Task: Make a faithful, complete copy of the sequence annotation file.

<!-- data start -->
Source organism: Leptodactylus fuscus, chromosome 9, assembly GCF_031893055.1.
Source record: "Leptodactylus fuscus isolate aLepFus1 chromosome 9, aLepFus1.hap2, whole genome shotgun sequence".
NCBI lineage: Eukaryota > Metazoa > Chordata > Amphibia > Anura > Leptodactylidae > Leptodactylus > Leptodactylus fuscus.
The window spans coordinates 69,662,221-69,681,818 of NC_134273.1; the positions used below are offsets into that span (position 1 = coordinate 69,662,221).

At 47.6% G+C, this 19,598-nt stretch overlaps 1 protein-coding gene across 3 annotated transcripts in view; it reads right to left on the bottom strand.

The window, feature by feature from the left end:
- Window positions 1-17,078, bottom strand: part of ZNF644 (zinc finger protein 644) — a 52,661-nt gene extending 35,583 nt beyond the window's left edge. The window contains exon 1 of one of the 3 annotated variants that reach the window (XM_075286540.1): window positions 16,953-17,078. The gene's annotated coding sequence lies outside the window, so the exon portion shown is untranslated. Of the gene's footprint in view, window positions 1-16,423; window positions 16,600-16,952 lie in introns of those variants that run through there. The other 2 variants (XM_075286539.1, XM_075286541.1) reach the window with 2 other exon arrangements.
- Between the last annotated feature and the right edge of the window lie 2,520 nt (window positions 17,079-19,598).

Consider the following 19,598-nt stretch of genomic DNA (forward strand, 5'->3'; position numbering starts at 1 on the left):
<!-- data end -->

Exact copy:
Source organism: Leptodactylus fuscus, chromosome 9, assembly GCF_031893055.1.
Source record: "Leptodactylus fuscus isolate aLepFus1 chromosome 9, aLepFus1.hap2, whole genome shotgun sequence".
NCBI lineage: Eukaryota > Metazoa > Chordata > Amphibia > Anura > Leptodactylidae > Leptodactylus > Leptodactylus fuscus.
The window spans coordinates 69,662,221-69,681,818 of NC_134273.1; the positions used below are offsets into that span (position 1 = coordinate 69,662,221).

At 47.6% G+C, this 19,598-nt stretch overlaps 1 protein-coding gene across 3 annotated transcripts in view; it reads right to left on the bottom strand.

The window, feature by feature from the left end:
- Window positions 1-17,078, bottom strand: part of ZNF644 (zinc finger protein 644) — a 52,661-nt gene extending 35,583 nt beyond the window's left edge. The window contains exon 1 of one of the 3 annotated variants that reach the window (XM_075286540.1): window positions 16,953-17,078. The gene's annotated coding sequence lies outside the window, so the exon portion shown is untranslated. Of the gene's footprint in view, window positions 1-16,423; window positions 16,600-16,952 lie in introns of those variants that run through there. The other 2 variants (XM_075286539.1, XM_075286541.1) reach the window with 2 other exon arrangements.
- Between the last annotated feature and the right edge of the window lie 2,520 nt (window positions 17,079-19,598).

Consider the following 19,598-nt stretch of genomic DNA (forward strand, 5'->3'; position numbering starts at 1 on the left):